Now, I'm not saying this is someone's fault, or particularly the fault of laypersons. One can easily find, among both seasoned clergy and some of our up-and-coming seminarians and priests, lots of men who find filling the role of The Priest a lot easier and more fulfilling than interacting with their parishioners as people. There's a prestige, a mystique, and a comfort in being an ecclesiastical specialist, called in during emergencies, brought on board at certain key moments, but otherwise left alone and unbothered. While no longer the sole source of authority in his parishioners' lives, as he was when they were immigrants, The Priest is still the unquestioned expert in all things spiritual, making his life, and that of his congregants, less messy. And there are, sadly, more than a few priests who are as megalomaniacal as the most egoist neurosurgeon.

But the problem is that this isn't a Christian understanding of ministry. Christian ministers aren't only or even primarily like pagan priests who do things on behalf of people, they're leaders who are called to do things with people: overseeing their communities, leading them in prayer and service, maintaining the bonds of relationship within a parish or diocese, etc. All of this requires that they be not only The Priest, but also "Fr. John" or "Jim", a Christian among Christians who brings his training, his experience, and his prayer to the service of his community as a part of that community, as an individual with needs, strengths, and weaknesses, and not as a catch-all presbyterus ex machina known as The Priest.

And not only is this not a particularly Christian understanding of ministry, it's also not a particularly good model for promoting spiritual health. Just as crisis-management only goes so far in actually promoting physical health (hence the arguments that for poverty programs increasing free wellness funding for things like physicals, regular checkups, etc., would actually save money when compared to the expense of emergency visits when crises demand immediate action), spiritual crisis management isn't going to do too much good in the long run either. Many of our priests are under the same pressures as doctors in this country -- too many patients and not enough support in their work. But a contributing factor is still a culture, held by some priests and by many laity, in which The Priest is not someone you know, over time, in a variety of contexts, but a professional to whom you go when you're having the spiritual equivalent of a heart attack, a bout of pneumonia, or a tumor. And, as in medicine, by that point small symptoms that could have been an opportunity for conversion towards fuller life have become malignant, aggressive, spiritually deadly. If ministry is going to truly be a cura animarum, a "care of souls" in the traditional phrase, then step one might be our communities, clergy and laity included, rethinking their relationship, and particularly how to make The Priest more than an interchangable guy in a funny outfit for many of our fellow Christians.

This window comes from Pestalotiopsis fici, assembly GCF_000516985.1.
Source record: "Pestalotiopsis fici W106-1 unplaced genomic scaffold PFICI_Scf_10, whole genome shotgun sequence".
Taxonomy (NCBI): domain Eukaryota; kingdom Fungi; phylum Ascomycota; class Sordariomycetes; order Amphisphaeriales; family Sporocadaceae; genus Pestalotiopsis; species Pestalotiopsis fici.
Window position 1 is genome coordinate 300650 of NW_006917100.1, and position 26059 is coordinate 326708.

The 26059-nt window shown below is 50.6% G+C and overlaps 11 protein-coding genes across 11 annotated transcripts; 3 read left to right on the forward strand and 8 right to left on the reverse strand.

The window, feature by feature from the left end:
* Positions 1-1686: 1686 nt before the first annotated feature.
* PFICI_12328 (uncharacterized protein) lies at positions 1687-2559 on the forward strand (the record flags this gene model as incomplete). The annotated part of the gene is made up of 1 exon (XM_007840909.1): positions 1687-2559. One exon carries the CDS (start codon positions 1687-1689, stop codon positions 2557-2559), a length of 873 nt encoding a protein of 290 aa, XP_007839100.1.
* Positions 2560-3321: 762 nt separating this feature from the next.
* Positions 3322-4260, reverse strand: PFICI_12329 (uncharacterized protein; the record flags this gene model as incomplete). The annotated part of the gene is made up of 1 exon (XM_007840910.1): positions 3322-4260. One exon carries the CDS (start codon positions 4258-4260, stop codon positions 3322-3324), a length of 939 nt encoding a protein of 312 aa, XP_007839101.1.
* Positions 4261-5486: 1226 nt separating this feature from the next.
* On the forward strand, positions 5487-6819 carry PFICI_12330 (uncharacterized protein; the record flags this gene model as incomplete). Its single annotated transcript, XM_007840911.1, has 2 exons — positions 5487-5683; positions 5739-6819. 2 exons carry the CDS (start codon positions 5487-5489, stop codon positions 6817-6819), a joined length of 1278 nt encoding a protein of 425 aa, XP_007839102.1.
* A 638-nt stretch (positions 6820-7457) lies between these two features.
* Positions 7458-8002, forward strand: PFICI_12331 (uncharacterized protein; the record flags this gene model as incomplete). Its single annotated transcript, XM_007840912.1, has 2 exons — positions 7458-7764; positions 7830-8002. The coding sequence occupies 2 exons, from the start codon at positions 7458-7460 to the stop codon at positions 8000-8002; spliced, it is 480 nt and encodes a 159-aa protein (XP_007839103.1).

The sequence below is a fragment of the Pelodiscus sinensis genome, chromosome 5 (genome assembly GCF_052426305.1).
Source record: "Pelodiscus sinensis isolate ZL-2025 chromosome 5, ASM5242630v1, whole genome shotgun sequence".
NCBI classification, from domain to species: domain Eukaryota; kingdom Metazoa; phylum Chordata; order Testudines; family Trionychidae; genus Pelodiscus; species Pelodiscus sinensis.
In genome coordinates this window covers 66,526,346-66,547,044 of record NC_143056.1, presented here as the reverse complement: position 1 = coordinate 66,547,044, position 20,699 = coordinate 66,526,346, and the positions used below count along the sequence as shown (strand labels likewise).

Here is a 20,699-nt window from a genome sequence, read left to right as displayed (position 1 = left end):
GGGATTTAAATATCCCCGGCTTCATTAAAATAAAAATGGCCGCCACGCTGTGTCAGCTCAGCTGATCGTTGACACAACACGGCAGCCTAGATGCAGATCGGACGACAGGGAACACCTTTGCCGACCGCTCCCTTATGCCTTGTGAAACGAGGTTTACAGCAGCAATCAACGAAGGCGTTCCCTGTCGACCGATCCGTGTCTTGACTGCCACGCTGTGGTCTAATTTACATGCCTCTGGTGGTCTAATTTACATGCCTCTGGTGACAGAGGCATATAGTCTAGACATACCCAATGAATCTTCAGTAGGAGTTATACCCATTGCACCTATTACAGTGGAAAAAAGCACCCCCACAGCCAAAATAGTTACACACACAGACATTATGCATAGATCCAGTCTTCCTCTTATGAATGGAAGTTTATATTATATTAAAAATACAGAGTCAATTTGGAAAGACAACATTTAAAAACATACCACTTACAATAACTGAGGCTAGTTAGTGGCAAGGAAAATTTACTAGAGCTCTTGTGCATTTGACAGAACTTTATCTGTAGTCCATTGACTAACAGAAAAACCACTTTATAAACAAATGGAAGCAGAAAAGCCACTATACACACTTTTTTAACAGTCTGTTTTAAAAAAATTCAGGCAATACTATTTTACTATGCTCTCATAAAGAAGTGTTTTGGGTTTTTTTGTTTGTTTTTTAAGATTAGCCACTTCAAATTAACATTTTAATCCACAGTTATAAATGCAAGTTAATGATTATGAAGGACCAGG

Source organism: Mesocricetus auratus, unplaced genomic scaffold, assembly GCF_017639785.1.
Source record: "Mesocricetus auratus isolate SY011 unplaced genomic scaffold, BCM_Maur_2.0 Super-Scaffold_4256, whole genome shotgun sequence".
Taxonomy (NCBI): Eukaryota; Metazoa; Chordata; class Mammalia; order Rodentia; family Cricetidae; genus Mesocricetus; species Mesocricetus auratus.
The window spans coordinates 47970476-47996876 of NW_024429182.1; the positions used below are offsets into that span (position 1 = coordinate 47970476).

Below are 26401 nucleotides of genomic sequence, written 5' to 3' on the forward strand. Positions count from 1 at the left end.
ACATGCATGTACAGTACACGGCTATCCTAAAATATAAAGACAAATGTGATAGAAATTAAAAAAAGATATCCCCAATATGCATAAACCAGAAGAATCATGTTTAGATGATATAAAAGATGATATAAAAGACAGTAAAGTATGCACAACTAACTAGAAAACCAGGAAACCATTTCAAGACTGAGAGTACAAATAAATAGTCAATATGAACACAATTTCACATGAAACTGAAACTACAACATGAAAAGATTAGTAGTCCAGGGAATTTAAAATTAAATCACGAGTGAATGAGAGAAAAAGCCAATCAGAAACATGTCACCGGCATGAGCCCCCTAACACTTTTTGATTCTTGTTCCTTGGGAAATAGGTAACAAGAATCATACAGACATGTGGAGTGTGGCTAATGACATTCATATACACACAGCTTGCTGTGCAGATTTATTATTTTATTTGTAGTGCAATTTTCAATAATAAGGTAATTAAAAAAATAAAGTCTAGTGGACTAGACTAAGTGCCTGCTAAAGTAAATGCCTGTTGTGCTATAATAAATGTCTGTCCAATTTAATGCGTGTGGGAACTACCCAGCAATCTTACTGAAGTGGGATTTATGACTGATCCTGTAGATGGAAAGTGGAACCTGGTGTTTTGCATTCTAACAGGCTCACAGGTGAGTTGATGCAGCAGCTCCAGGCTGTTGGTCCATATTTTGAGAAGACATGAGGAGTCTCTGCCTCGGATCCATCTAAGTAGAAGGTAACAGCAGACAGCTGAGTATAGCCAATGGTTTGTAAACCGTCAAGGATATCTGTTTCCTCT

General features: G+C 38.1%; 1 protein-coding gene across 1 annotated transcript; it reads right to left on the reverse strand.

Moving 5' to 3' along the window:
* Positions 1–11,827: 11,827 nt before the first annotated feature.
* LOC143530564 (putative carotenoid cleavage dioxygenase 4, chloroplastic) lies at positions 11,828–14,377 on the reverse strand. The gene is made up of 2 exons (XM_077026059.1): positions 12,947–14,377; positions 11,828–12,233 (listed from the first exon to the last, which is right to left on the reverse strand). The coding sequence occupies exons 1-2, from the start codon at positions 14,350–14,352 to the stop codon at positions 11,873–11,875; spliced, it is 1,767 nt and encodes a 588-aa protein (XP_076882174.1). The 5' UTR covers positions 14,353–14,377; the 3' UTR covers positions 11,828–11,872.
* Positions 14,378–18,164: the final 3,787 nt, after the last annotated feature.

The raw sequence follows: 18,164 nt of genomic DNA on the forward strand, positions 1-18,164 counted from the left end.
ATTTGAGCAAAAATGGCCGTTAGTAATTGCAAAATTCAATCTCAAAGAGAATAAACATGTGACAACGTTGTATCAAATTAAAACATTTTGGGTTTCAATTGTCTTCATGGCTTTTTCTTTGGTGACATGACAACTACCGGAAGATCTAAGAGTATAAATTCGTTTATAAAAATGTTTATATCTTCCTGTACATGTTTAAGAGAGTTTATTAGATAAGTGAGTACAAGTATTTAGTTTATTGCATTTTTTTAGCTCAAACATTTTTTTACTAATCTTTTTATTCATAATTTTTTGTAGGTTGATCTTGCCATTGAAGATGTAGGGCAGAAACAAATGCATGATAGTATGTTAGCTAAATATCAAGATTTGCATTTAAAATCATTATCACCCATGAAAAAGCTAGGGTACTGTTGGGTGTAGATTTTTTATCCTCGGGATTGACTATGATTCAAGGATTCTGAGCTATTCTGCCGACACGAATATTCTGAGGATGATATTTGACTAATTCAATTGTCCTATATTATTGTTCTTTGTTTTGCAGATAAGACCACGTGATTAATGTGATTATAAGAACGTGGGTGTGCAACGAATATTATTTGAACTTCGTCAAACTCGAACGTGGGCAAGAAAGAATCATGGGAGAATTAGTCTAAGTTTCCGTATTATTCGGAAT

Not that I have many good answers on how to begin doing that -- this post is more about diagnosis than treatment.